Many Prestige recordings were recorded by Rudy Van Gelder at his own studios, on different days in the week to Blue Note, to the same high audio engineering standards.The final audio quality can be neary as good as Blue Note and the Abbey plant pressings a match for Plastylite pressings, though Prestige later commissioned from other plants to lower costs.
Asked the difference between Prestige and its rival Blue Note, the answer often given was that Blue Note provided two days paid rehearsal. Put in a positive way, Weinstock encouraging performances to be unrehearsed for a more authentic, exciting sound. As a result, some Prestige titles are considered merely extended blowing sessions.
Weinstock’s parsimony had other negative effects. If a take didn’t go well, the tape was rewound to the start, with resultant loss of alternate takes. Further,there was an ill-judged move to cheap recycled vinyl in the early Sixties, which left some releases with a permanent background hiss. Nevertheless many early Prestige releases are much sought after, with auction prices to match.
The “Hissy Vinyl” problem
In the early Sixties, Prestige also released records under its New Jazz label.Some, though not all, later Prestige and New Jazz releases were pressed on cheaper recycled vinyl. The impurities in recycled vinyl ( factory detritus, paper label fragments and such) cause a persistent low hiss throughout playback as the stylus interprets microscopic impurities as “information” and is easily noted when it continues in the break between tracks and heard during quieter passages.
Some audiophiles find the hiss intrudes into enjoyment of the music and can be quite prominent, depending on the sensitivity of your cartridge and turntable.(On Sixties equipment no-one could tell) Always ask the seller of any late Prestige or New Jazz record you are considering purchase if this applies, as some sellers do not volunteer it or feign ignorance. The central vinyl land has a slightly milky appearance, and the fragments break up normally smooth reflected light.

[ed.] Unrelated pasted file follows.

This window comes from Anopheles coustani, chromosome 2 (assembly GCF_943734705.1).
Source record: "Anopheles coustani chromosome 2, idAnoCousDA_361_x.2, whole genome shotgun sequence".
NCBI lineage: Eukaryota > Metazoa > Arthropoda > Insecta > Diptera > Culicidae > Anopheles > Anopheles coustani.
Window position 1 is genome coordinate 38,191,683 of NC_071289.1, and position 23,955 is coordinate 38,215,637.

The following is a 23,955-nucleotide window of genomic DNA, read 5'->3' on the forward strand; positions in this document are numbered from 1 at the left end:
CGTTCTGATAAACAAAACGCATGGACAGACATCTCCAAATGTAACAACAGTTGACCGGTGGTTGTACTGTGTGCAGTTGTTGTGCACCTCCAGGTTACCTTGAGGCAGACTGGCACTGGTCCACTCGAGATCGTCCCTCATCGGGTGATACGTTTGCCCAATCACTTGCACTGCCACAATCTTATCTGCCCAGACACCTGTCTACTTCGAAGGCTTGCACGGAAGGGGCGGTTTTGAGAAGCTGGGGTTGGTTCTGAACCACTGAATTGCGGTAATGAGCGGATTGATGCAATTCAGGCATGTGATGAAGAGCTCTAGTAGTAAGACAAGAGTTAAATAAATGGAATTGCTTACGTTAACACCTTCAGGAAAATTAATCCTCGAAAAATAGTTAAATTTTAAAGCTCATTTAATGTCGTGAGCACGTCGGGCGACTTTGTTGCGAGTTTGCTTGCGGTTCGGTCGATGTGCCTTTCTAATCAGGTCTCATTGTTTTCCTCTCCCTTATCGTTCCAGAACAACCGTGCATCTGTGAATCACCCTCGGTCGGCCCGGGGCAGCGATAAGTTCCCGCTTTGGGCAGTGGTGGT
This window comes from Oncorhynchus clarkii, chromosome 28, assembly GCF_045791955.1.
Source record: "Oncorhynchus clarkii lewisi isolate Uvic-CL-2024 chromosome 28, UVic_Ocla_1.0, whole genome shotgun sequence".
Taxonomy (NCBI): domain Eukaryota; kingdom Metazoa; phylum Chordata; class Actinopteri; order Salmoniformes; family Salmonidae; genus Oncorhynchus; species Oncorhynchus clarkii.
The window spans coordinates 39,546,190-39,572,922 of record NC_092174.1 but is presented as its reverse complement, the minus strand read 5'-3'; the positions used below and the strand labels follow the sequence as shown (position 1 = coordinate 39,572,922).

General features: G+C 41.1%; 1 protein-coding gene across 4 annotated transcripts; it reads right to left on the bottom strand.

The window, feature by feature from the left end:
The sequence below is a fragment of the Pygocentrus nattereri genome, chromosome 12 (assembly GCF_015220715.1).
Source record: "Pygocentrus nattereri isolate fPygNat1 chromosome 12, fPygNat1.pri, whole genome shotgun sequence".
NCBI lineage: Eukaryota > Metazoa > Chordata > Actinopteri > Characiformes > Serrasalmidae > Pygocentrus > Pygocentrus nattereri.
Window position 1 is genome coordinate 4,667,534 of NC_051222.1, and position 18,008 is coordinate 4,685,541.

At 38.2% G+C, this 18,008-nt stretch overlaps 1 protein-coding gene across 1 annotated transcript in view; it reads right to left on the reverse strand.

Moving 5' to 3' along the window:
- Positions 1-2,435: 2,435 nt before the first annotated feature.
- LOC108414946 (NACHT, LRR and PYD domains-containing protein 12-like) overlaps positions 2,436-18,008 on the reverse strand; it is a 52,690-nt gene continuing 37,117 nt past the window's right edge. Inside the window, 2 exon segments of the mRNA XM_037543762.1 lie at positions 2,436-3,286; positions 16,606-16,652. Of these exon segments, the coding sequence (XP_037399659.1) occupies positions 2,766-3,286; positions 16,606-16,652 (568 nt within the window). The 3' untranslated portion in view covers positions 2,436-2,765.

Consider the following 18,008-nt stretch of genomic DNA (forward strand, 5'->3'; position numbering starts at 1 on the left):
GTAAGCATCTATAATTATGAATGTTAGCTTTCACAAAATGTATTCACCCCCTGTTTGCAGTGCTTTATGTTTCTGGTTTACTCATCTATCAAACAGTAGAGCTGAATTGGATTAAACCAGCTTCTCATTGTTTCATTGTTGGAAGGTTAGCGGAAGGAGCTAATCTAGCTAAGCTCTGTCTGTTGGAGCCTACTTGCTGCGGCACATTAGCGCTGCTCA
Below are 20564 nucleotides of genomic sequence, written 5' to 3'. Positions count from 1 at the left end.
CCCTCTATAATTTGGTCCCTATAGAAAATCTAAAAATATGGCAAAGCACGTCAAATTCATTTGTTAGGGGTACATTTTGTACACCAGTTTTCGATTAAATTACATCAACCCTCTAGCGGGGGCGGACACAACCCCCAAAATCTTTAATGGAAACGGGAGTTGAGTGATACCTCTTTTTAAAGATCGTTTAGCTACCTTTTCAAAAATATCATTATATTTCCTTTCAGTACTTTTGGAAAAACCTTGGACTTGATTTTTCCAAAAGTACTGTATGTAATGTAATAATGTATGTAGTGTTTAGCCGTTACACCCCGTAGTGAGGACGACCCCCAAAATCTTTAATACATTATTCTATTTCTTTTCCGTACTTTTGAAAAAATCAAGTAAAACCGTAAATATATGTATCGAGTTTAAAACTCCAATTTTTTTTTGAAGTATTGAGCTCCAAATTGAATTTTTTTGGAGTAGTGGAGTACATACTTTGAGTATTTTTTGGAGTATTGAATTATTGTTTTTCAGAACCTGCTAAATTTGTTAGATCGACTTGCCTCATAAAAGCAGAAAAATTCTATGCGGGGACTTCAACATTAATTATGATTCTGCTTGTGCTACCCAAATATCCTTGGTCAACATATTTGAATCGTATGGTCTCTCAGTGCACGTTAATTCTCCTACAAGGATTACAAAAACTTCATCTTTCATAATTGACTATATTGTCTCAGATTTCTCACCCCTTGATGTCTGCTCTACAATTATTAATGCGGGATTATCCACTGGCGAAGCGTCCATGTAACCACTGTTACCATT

The problem kicks in around 1963-ish, and it is random which records are affected. I have had two copies of the same record, one is hissy, the other not (ironically, the record in question was Roy Haynes “Cracklin’ “) This suggests some batches of vinylite supplied to some pressing plants used by Prestige were adulterated. None to my knowledge originated from Abbey Mfg., but may originate from other plants or unscrupulous suppliers. The practice was not widespread in the industry, as far as I can tell.
European release of Prestige recordings
In the Fifties and early Sixties, Prestige US recordings were released simultaneously in Europe under exclusive national licensing agreements – Esquire for the UK (later replaced by Nat Joseph’s Transatlantic) , SABA for Germany, Barclay for France, Metronome for Sweden & Denmark, Artone for Holland, and Music Depositato for Italy. These national versions were often pressed with supplied stampers from original Van Gelder masters, in only limited quantities, and the quality of pressings are said by some to be superior to the US originals. The UK Esquire releases are of note for their mostly dreadful alternative covers. Most of the European versions are found only in their own localities, with corresponding scarcity of imported US copies.
Sale of Prestige to Fantasy Records
In 1971 the label and its catalogue was sold to Fantasy Records of San Francisco, who proceeded to embark on a major programme of re-issues (light green label), sadly, of lamentable audio quality. LJC verdict : avoid vinyl with “Berkley, Tenth and Parker”